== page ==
1563 - Robert Cecil, Earl of Salisbury, English prime minister (1598-1612) – love his steak yes indeed, but again why doesn't Salisbury Steak have a chunk or two of aged Gouda on it mmmmmm, good pairing so glad you agree when it comes to cheese or bacon, we never disagreewell cheese and bacon makes me very agreeable 1801 - Brigham Young, painter/religious leader (Mormon church)/polygamist – not a fan do not know much of the Book of Mormon...might be interesting to read...but I do know I am not at all in favor of their old original ways you are soi wise. Thats right SOI hmmm?...really interesting word...I like it...I will add it to my armamentarium...btw, how is it pronounced?...like you are calling pigs? no, I believe its more like the sauce .... Soy sauce1844 - Galusha Pennypacker, Bvt Major General (Union Army) Seinfeld? yes indeed how interesting...never really thought there was a real person named Pennypacker...say, do you know any Vandelays? YES!!! in fact there is one on this forum!! 1882 - John Drinkwater, English poet/playwright (Abraham Lincoln) – sounds like a Native American yep...say, wasn't there a newscaster back when "we" were young named Harry Drinkwater sounds like a weatherman hmmm? maybe he worked for a small town local network and he did both the news and the weatherand sports, no douhbt 1890 - Frank Morgan, [Francis P Wupperman], NYC, actor (Wizard of Oz) – the Wiz pay no attention to the man behind the curtain...and he played four other characters as well...for two New York Yankees season tickets can you name the other roles...hint:...he was not one of the flying monkeys castle doorman, horse and buggy driver, carnival magician in Iowa. IOWA!!! I mean Kansas very well done!...btw, Iowa was close enough were my tickets for a game in August 2013?? 1930 - Edward Woodward, Croydon England, actor (Breaker Morant, the Equalizer) – Equalizer was a great show am not familiar with this what a shame. I think you would like it. Maybe you can google an episode I will give it a try when I rememberHEY!!!!! remember 1933 - Alan "the Horse" Ameche, Wisc, NFL fullback (Baltimore Colts) ah yes, this is Don's son...quite certain he played Alexander Grahm Bell in the school play or Alexander Graham Cracker hahaha, this is so bad it is greatthe bad ones are usually great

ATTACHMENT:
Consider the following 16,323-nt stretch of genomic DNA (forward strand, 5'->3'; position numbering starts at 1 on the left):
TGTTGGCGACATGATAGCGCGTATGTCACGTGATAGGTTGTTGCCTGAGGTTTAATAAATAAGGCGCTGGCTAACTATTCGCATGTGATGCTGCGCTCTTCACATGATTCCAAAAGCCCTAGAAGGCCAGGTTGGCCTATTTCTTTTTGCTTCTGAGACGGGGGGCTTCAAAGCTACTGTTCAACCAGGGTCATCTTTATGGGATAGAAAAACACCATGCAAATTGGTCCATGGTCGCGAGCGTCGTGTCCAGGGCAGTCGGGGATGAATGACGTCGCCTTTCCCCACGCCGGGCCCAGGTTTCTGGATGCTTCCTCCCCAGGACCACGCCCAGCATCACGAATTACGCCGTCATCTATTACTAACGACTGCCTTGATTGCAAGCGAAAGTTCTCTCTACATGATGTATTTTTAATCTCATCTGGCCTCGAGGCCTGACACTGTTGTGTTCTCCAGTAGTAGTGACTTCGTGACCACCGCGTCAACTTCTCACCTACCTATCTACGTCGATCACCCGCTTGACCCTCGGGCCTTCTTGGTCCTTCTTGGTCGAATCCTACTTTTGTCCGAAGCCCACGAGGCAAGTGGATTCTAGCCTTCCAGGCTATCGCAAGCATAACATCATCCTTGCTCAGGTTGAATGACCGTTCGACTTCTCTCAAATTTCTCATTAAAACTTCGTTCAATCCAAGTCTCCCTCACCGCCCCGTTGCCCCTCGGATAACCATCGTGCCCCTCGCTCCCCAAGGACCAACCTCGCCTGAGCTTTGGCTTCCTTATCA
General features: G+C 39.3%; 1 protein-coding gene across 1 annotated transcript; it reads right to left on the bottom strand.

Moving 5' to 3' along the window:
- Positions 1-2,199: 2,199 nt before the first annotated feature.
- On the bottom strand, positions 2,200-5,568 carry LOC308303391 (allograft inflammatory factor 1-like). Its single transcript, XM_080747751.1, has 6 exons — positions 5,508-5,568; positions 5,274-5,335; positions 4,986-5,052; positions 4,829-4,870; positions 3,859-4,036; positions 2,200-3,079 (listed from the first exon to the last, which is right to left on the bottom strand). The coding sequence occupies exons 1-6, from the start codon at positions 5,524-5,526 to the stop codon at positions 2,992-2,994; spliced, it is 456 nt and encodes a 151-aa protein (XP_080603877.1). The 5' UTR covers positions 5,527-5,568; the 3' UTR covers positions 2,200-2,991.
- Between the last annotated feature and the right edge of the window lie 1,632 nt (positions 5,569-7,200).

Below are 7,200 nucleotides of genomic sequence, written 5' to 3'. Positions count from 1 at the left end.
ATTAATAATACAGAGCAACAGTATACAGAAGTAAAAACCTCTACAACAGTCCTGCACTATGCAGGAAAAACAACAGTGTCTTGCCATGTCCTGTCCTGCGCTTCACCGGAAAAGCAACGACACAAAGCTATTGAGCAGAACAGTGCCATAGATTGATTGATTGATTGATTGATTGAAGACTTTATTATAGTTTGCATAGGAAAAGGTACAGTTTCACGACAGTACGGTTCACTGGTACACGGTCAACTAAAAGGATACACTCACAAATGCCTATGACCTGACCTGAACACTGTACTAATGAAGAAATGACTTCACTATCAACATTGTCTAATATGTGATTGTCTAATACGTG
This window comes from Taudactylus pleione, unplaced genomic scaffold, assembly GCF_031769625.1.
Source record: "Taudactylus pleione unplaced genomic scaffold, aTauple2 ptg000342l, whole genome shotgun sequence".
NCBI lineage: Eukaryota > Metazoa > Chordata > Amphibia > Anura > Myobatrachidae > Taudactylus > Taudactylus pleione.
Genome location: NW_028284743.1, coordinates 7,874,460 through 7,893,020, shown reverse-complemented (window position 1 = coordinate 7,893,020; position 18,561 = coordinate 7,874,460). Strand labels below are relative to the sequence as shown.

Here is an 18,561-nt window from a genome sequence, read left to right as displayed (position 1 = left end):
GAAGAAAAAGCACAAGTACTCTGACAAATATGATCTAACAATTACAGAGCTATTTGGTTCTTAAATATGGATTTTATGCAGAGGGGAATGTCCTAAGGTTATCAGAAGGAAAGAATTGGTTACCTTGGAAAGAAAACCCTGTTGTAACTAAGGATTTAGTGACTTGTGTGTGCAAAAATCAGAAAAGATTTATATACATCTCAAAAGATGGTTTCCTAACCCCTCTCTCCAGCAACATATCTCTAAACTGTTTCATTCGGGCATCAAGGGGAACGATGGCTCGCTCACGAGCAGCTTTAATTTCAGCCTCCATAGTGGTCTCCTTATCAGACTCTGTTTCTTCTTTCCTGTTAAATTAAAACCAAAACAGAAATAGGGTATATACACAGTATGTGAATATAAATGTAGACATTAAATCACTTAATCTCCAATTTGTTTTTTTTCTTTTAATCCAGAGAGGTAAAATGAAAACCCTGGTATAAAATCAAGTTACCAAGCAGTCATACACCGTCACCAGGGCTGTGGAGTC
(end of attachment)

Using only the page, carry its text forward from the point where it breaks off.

John 3:16 * Ephesians 2:8-9 * Romans 10:9-10 * John 14:3-6 * Romans 5:8